Converting Your Automatic To A Manual Transmission
Automatic transmissions are great – you hop in, step on the gas, and cruise till your heart’s content. However, there’s nothing quite rewarding as rowing gears on a backcountry road. There’s a sense of control you have with a manual transmission and the precision they offer. You choose what RPM to shift at, when to shift, and how to shift. When driving a classic muscle car, there really is nothing better.
Just like the saying, there are “many ways to skin a cat,” the same is true when converting from an automatic to a manual transmission. Whether you’re going from a Powerglide to a Muncie four-speed or a modern T-56 Magnum, the process is about the same.
In this story, we were wrenching on a 1971 Camaro Z28. Originally this car had an SBC and auto; when it was brought back to life a modern LS engine was installed along with a modern 4L80e transmission. After putting tens of thousands of miles on it, we had the urge to row some gears and called up American Powertrain for a complete TKX swap. If you’re looking for a stock manual transmission swap, we sell kits that include almost everything you’d need, shop your car below.
As we mentioned, there are a ton of different manual transmission options out there and ten times as many ways to convert it. Here we are just going to go over the basics that are going to be universal in any car to show you what all is involved in converting from an automatic to a manual transmission.
Removing The Slushbox
First and foremost, you’re going to need a lift or to get the car off the ground a minimum of 18″ inches. Remember you need space to slide the old transmission out and the new one in. After that, disconnect the battery for safety. While not required on every car, most will require you to pull the exhaust off or at least disconnect it to make room. Also, disconnect and remove the driveshaft.
On the engine side you’ll need to remove the starter and disconnect the bolts that go from the flex plate into the torque converter. Remove the transmission dipstick along with any wires, hoses, shift linkages, or speedometer cables. Then the fun part really starts by removing the bellhousing bolts from the engine.
With the transmission fully supported on a jack, remove the cross member and lower the transmission down and out of the way. The transmission is heavy and this part is best to have a second set of hands to help so you don’t lose a finger. The last step is to unbolt the flex plate from the crank then your automatic transmission is out of the way!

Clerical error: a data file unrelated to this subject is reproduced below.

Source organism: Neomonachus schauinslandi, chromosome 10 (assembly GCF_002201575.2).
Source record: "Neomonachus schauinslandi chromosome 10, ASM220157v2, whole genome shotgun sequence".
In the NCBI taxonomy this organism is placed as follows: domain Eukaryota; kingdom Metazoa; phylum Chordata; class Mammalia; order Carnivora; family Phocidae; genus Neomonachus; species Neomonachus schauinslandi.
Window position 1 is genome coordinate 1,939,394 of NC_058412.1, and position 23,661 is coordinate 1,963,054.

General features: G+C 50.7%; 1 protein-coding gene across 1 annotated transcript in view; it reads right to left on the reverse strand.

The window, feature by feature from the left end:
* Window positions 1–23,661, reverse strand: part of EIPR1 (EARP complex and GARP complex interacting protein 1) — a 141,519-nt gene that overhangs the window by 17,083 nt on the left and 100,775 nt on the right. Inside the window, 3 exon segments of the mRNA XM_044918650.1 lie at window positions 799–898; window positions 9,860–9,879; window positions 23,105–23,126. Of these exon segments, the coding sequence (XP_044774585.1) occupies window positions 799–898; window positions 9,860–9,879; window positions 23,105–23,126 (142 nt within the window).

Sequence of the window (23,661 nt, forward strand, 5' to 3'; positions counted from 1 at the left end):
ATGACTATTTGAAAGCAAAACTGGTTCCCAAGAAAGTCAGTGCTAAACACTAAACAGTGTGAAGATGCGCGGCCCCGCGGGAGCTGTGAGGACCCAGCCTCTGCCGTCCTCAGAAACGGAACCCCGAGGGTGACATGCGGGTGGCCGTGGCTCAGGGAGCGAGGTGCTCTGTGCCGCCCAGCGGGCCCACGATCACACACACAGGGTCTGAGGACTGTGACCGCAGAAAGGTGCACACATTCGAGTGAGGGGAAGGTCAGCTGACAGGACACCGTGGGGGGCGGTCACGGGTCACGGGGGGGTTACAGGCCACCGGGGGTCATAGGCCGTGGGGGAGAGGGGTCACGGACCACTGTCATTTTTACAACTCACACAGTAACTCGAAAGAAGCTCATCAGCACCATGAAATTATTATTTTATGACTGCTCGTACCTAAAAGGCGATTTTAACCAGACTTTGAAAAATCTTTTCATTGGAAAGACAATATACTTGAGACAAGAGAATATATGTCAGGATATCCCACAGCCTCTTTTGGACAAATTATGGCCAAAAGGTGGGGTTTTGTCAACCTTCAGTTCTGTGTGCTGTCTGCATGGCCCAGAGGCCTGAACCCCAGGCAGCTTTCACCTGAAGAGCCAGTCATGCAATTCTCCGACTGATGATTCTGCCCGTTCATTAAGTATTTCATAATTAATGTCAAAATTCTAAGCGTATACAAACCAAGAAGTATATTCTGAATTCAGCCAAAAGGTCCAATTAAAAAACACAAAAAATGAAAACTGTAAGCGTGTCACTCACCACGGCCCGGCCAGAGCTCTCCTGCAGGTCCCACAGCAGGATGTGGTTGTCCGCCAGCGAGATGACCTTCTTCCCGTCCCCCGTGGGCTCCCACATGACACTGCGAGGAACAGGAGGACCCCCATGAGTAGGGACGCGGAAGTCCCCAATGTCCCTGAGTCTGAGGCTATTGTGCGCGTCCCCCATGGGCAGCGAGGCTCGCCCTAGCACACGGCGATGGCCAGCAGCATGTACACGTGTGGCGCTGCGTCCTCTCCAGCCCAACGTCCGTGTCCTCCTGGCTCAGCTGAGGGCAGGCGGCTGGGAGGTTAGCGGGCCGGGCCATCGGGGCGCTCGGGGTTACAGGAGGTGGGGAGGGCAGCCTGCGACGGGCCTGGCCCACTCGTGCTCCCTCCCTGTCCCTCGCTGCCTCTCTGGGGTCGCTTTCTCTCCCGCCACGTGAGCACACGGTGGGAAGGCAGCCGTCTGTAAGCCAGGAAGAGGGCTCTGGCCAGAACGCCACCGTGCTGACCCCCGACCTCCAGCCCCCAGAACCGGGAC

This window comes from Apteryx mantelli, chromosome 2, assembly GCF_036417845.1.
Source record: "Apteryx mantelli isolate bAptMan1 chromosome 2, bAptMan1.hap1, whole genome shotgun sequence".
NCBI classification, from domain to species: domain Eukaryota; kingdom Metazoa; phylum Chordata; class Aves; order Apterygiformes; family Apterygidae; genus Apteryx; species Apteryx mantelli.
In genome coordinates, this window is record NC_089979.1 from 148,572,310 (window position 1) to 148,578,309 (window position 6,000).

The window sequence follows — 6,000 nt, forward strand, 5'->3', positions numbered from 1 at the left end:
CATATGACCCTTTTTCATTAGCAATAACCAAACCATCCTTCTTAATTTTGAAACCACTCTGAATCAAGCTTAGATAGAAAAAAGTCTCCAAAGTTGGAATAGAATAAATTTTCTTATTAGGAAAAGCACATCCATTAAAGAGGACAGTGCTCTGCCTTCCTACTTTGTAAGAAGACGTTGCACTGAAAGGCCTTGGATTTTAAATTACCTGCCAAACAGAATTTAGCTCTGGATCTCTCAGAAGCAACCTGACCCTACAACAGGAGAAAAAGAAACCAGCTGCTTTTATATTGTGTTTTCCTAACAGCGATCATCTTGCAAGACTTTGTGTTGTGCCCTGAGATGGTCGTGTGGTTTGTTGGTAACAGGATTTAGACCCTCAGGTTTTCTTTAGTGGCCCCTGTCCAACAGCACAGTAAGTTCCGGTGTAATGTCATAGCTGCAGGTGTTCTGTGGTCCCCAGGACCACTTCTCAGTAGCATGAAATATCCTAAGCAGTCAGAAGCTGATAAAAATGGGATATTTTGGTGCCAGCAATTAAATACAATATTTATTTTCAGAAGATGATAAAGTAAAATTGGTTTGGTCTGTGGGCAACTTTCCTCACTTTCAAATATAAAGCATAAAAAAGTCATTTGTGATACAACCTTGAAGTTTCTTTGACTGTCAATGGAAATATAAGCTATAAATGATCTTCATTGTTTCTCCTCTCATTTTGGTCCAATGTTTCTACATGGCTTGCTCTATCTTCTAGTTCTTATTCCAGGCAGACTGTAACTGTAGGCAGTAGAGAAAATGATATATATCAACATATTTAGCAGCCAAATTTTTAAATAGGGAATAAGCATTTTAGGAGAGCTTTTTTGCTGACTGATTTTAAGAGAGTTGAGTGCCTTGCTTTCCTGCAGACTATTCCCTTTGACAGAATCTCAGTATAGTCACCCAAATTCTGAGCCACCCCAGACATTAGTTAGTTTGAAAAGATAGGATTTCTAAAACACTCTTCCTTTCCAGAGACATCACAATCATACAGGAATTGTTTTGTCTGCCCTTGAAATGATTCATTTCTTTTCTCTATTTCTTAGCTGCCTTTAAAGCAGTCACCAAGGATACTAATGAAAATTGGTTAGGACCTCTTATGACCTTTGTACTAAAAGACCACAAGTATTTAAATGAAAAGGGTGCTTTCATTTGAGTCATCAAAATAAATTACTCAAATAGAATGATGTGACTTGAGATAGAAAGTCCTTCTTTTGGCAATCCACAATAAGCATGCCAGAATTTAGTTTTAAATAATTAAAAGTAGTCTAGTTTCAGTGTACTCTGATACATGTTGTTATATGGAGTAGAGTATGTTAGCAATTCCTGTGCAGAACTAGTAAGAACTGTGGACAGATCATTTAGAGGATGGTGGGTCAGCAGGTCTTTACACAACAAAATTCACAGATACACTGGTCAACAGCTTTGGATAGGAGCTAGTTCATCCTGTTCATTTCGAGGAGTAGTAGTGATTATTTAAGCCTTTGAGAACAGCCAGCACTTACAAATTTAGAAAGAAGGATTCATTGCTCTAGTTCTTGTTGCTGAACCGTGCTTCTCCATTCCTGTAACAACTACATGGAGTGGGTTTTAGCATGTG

Go For Manual
Before you start shoving a manual transmission back in, there are a few things to consider. If it’s a factory four-speed then it should bolt-up without modification. If it’s a modern five or six-speed there’s a chance you’ll have to modify the transmission tunnel to fit the larger-than-stock transmission. The best bet is to bolt up the bell housing without a clutch and bolt the trans up to see what kind of clearance you have. This will also give you the opportunity to see where the shifter will come through the floor if it isn’t in the stock location.
After removing the trans and making any modifications, you’ll first need to bolt up the flywheel to the crank and properly torque it down. After cleaning the flywheel to remove any oils and residues, install the clutch and torque it down. At this point, you can install the bell housing and properly torque it down.
Before you go bolting up the transmission, this point is usually a critical point when you’ll measure your throwout bearing clearances and add shims accordingly. Make sure to take the time to do this and go off the manufactures suggesting fitment or you could run into serious issues once the car is on the road.
Lift And Stick
Now the hardest part of the job, lifting the new transmission up into place, lining up the input shaft, and sliding it together. This is a delicate part yet very hard with a heavy transmission. Make sure to have some help during this part. Once you get it in, bolt the transmission to the bell housing. Before you can drop the jack you’ll need to install a manual transmission cross member or move the automatic one to fit.
Most likely, you’ll need to extend or shorten your driveshaft. You can measure now for a new driveshaft to have yours modified and then install the driveshaft. On the bottom of the car, you’ll need to install your reverse lights, speedometer cable or wires, and exhaust.
Back on the top side, you’ll need to get rid of the automatic brake pedal and install a set of clutch and brake pedals. This is done by removing a clip, removing the clevis from the brake pedal, then sliding the pedal out of the bracket. Reverse the process for the new setup and prepare to install the clutch linkage.
There are two types of linkage, the factory original mechanical linkage or you can upgrade to a modern hydraulic throw out. Either one works but the hydraulic is like going from drum brakes to disc brakes – it’s smoother, less effort, and has no creaks.
While on top you’ll need to install a Neutral Safety Switch(NSS) to your clutch pedal and connect your backup lights as well. One of the last steps is to install a shifter to the transmission, then reconnect the battery.
Before dumping the clutch for your first smokey burnout, be sure to put several hundred break-in miles on the clutch. This allows the clutch disc to bed properly with the pressure plate and flywheel. Failure to do so can and will shorten the life of your clutch. As always, feel free to reach out for any parts you might need to complete the conversion or for any questions by calling us at (866) 358-2277!